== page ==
Were There Written Sources for the Gospels?

Post Author: Bill Pratt 

We can surmise that the acts and sayings of Jesus were memorized and transmitted orally for many years after his death and resurrection, but before the Gospels were written. Another question to ask is this: Were there written documents that the Gospel authors also used as source material?

Richard Bauckham, in his book Jesus and the Eyewitnesses, believes that there likely were written sources for the Gospels that supplemented the oral traditions. Bauckham first explains the practices of rabbis in ancient Palestine:

Any discussion of this issue must recognize that in the predominantly oral culture of the ancient world, including the early Christian movement, writing and orality were not alternatives but complementary. For the most part writing existed to supplement and to support oral forms of remembering and teaching. But as a supplement to orality, more for the sake of reminding than of remembering, it had a place even among the later rabbis, those who insisted on the necessarily oral character of the Oral Torah, as Gerhardsson already explained. Martin Jaffee has recently argued for a thorough “interpenetration” of oral and written composition in the rabbinic traditions behind the Mishnah. But what we know the rabbis used were not so much books as private notebooks. They were notes of material known in oral transmission and were not in any sense intended to replace the oral traditions but rather to serve as aids to memory precisely in learning and recalling the oral traditions.

How might these private notebooks played a role in the early Christian movement?

Such notebooks were in quite widespread use in the ancient world (2 Tim 4: 13 refers to parchment notebooks Paul carried on his travels). It seems more probable than not that early Christians used them. It is true that the extent of literacy in Jewish Palestine is debated and may have been very small, but we should also notice that the followers of Jesus, both during his ministry and in the early Jerusalem church, were drawn from all classes of people.

There would undoubtedly be some who could write and more who could read. These would be not only members of the educated elite but also professional scribes and copyists. The old suggestion that, among the Twelve, it would be Matthew the tax collector who would most likely, owing to his profession, be able to write might after all be a sound guess and a clue to the perplexing question of the role he might have played somewhere among the sources of the Gospel of Matthew. We can be fairly confident that some quite sophisticated scribal activity, in the form of intensive work on expounding the biblical prophecies with reference to Jesus and his followers, akin to the learned commentaries produced by the Qumran community, went on at a very early date, presumably in the Jerusalem church, whence its influence can be seen throughout the New Testament writings.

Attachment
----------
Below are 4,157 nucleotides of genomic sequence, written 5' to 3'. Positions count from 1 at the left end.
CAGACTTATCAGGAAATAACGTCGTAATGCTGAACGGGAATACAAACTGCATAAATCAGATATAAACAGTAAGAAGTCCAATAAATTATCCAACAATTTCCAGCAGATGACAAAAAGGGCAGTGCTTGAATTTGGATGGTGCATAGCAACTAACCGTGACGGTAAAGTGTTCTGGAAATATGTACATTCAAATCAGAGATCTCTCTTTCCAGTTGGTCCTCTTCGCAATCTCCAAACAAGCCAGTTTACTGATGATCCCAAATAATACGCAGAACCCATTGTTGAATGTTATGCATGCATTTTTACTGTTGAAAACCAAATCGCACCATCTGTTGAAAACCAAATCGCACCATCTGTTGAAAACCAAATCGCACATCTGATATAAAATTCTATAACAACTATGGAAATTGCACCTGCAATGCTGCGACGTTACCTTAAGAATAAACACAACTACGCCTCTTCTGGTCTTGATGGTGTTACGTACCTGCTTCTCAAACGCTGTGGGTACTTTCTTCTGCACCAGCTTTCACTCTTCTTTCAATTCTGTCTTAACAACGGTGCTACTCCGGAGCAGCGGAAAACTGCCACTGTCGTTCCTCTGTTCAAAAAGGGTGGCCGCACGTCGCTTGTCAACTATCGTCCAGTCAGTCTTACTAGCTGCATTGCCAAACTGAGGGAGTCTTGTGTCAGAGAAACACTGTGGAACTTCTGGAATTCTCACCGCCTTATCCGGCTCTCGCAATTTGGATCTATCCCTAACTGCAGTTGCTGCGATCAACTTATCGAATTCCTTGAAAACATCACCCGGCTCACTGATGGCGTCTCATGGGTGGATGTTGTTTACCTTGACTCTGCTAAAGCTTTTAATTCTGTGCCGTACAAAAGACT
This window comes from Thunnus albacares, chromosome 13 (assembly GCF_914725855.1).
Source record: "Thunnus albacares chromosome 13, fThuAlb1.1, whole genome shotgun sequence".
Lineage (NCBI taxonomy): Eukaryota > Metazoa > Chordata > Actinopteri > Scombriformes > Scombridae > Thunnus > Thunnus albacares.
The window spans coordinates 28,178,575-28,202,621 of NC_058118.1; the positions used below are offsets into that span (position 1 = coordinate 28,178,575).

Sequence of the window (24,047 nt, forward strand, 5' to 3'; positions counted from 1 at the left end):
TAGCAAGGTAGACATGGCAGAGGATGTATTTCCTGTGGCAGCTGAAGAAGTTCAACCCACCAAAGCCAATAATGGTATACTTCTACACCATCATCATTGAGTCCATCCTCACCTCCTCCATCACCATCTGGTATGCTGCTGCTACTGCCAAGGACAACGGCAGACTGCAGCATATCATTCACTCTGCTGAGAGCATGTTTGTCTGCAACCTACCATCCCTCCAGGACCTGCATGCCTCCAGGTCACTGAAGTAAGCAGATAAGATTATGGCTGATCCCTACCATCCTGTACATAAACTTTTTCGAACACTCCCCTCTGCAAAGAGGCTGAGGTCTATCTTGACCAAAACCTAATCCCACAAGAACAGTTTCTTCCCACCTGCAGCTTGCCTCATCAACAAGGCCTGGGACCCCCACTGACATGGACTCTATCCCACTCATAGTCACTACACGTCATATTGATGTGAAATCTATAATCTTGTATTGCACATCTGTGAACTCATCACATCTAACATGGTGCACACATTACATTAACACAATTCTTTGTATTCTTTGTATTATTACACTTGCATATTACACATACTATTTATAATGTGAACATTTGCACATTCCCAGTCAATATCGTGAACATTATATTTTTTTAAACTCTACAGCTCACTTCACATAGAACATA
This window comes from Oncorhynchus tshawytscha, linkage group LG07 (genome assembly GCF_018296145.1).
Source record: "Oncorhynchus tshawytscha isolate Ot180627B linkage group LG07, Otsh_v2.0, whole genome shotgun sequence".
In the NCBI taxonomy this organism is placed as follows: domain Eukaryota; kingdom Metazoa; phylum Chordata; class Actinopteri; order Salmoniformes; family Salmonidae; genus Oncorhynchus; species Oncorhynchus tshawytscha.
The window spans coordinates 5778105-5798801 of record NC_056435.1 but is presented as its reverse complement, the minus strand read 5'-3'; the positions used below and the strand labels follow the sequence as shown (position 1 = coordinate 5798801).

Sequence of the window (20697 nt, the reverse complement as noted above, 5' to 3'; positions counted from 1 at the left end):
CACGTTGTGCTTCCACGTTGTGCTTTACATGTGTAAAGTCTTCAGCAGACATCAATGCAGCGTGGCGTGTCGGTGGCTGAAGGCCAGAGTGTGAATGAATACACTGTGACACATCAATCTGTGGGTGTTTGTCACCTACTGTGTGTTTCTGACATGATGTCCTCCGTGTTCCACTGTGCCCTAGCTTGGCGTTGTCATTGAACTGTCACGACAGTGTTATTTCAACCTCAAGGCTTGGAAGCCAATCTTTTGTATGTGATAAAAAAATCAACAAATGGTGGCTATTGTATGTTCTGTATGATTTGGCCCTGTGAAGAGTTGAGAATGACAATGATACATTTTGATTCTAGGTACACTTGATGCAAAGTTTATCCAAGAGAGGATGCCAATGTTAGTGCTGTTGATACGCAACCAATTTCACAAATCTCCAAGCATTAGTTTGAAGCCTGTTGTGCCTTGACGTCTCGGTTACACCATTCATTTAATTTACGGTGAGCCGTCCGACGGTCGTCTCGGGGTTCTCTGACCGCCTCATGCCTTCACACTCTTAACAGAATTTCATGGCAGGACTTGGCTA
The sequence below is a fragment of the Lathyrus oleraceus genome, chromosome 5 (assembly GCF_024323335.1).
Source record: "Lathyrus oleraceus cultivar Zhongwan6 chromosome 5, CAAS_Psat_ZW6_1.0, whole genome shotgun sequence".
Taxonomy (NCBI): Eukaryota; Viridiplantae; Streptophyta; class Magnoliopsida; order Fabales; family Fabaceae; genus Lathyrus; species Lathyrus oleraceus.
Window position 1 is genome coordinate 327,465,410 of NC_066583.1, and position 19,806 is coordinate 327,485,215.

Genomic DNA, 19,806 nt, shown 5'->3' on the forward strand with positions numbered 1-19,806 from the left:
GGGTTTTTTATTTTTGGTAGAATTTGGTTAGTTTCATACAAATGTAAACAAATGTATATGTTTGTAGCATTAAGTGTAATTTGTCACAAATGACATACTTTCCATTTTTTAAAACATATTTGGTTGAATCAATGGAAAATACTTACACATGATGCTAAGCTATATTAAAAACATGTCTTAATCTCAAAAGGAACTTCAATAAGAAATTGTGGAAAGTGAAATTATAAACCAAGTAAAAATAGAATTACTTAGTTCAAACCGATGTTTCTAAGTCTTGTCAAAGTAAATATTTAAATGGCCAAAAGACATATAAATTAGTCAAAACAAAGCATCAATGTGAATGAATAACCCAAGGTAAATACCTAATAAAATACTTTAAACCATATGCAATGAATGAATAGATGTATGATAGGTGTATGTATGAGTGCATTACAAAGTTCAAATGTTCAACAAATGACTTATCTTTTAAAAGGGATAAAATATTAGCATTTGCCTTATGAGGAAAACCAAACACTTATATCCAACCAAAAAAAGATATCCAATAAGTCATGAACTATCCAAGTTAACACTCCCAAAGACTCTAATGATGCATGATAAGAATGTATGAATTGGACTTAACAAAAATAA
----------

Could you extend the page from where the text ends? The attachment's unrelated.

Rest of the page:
Bauckham continues to explain why he believes that the early church contained at least some educated Christians who could both read and write.

The first Christians were not all illiterate peasant laborers and craftsmen, as the form critics supposed, but evidently included people who studied the Scriptures with current exegetical skills and could write works with the literary quality of the letter of James. Leaders who were not themselves literate could employ the services of other believers who were. Moreover, as Martin Hengel has proposed, it would surely have been in Jerusalem, where Greek-speaking Jews from the Diaspora became prominent in the Christian community, that Jesus traditions were first translated into Greek. In such a context it does seem unlikely that no one would have even noted down Jesus traditions in notebooks for the private use of Christian teachers.

Bauckham concludes:

Such notebooks would not be a wholly new factor in the process of transmission through memorization that we described in the last section. They would simply have reinforced the capacity of oral transmission itself to preserve the traditions faithfully. . . . Whether or not writing already served as a control on the transmission of the tradition before the writing of the extant Gospels, there is no doubt that with the composition of these Gospels writing came into its own as means of ensuring the faithful preservation of the Jesus traditions.

4 thoughts on “Were There Written Sources for the Gospels?”

  1. This series explores justifications based on what one would expect given the culture of the time. A question on a tangentially related topic, I’d be curious to know; do you have any thoughts on why that time and culture was chosen to begin with?

  2. It answered my question, but I’m not sure if I’d call it helpful. Presumably your referencing this is an endorsement of its contents, which answers my question of what are your thoughts. However, I find the explanations provided to be somewhat lacking.

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